well to the refinery. This is done by applying trigonometry to solve for theta:

15
18.05787796

18.05787796
tan() =
15
= tan1 (1.203858531)
= 50.28486277
4. Solve for Cost
With both distances found solving for cost was the last remaining step:
() = 23.47524135(390,000) + 5.94212204(300,000) = 10,937,980.738293

Therefore, the total cost of this route is $10,937,980.74

A graph depicting the cost function has been inserted below:

Pipline Route Optimization


13500000

13000000

12500000

12000000

11500000

11000000
(18,
10,937,980.74)
10500000
0 5 10 15 20 25 30 35
Reflection:
Calculus has been a far more rewarding course than I had expected. While Ive gained useful
mathematical skills from my previous math courses, such as College Algebra and Trigonometry,
calculus has been exceptionally useful. Ive found the weekly discussion questions that require
us to give ideas for solutions and our reasoning has trained me to think more critically when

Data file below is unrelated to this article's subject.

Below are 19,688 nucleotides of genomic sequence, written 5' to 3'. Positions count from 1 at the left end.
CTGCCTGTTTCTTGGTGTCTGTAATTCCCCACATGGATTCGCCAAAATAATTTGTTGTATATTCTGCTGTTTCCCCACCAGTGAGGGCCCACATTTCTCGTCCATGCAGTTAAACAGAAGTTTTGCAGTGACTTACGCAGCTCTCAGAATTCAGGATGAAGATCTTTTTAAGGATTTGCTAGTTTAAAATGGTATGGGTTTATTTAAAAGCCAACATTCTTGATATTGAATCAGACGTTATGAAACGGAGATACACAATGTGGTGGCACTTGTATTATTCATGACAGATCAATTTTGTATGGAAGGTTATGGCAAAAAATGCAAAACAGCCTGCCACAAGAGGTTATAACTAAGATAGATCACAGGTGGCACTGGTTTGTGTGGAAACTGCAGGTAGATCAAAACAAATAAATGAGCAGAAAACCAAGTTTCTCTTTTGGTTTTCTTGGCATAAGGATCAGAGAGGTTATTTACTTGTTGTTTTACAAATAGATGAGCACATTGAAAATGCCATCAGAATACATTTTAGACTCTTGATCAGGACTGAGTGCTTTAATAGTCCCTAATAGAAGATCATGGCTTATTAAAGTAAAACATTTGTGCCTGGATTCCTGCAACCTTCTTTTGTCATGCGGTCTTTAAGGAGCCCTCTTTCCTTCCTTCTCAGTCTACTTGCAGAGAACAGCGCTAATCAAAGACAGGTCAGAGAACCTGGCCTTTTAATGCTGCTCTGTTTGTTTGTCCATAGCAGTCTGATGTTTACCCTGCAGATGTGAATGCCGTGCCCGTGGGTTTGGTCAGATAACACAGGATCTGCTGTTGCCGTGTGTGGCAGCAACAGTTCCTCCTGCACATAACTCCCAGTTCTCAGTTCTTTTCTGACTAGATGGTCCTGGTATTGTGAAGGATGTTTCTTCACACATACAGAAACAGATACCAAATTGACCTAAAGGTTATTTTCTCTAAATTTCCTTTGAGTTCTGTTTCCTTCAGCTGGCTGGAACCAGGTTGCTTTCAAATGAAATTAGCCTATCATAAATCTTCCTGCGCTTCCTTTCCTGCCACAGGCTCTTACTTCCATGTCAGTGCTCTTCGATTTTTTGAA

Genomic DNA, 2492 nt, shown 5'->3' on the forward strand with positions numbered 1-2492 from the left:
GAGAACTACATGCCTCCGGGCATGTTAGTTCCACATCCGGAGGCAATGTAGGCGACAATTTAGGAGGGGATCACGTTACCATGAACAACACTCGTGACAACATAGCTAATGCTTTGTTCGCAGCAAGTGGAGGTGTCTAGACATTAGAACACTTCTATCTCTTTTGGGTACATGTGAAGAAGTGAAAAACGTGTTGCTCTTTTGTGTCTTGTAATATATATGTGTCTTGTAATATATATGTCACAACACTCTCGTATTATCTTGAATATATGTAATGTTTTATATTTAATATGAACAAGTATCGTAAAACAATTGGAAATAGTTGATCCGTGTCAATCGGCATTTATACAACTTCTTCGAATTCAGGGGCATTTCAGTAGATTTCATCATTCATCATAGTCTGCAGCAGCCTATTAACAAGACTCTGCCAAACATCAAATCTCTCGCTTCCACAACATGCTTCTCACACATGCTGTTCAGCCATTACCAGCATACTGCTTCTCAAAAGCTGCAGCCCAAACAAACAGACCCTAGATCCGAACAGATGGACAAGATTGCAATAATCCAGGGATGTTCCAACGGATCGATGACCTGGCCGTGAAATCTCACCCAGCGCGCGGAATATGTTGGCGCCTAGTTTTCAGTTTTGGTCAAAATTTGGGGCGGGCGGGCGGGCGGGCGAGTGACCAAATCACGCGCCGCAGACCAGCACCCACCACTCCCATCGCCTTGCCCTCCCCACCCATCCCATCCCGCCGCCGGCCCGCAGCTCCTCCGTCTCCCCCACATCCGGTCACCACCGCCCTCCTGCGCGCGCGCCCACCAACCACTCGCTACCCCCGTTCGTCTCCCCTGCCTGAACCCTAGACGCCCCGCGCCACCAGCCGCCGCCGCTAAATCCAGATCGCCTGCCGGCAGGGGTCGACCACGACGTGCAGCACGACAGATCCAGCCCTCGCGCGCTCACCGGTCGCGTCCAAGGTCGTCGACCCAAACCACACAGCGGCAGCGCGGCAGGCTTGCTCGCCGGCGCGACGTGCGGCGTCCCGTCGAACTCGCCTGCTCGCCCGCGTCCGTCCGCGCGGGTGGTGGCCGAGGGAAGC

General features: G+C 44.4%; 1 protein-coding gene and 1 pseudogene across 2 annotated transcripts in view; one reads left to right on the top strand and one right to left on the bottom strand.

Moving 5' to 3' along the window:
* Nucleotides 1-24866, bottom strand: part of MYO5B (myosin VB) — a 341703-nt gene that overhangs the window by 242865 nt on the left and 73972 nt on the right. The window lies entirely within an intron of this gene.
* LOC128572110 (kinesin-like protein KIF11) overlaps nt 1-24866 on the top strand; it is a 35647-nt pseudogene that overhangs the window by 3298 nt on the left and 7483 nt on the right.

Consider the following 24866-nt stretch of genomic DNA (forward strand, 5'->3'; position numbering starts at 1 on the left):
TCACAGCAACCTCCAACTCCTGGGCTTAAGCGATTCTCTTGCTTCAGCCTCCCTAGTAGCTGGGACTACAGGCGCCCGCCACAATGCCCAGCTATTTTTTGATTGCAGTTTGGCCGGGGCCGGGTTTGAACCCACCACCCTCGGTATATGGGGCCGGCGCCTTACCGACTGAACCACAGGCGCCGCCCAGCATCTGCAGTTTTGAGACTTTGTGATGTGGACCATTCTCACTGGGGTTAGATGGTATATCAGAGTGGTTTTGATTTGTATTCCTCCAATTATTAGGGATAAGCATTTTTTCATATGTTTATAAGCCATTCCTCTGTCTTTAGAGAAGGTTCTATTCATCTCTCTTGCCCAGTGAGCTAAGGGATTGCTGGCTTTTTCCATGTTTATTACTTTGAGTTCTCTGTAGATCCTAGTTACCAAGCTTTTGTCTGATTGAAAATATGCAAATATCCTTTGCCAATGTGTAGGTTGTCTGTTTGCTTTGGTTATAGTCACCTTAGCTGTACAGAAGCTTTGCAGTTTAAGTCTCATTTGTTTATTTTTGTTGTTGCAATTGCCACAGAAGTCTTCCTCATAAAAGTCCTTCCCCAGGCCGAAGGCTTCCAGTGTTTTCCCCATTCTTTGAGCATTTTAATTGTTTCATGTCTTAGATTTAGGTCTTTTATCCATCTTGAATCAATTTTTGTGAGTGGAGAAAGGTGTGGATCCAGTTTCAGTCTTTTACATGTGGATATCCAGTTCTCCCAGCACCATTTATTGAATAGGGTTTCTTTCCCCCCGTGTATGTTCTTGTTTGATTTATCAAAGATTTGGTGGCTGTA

approaching math problems at work.
In addition to being given the opportunity to exercise critical thinking skills, Ive also learned
several mathematical principles I expect to be incredibly useful in my future career as a botanist.
One being rates of change- which is almost certainly going to be required when studying
population growth and decline, or measuring any change in data.
This course has also given me an increased understanding of graphs and basic math, which in
addition to being useful in my future profession, is also fascinating. While taking previous math
courses it was not always clear the reasoning of why things are done a certain way, but in this
course many concepts in College Algebra and Trigonometry have become clear to me. One
example of this are asymptotes, which were not completely defined until this course.
While Calculus has been a huge time commitment and challenging at times, I would recommend
everybody to take this level of math. Ive learned to approach problems a different way, as well
as have been given a clearer perspective of certain mathematics.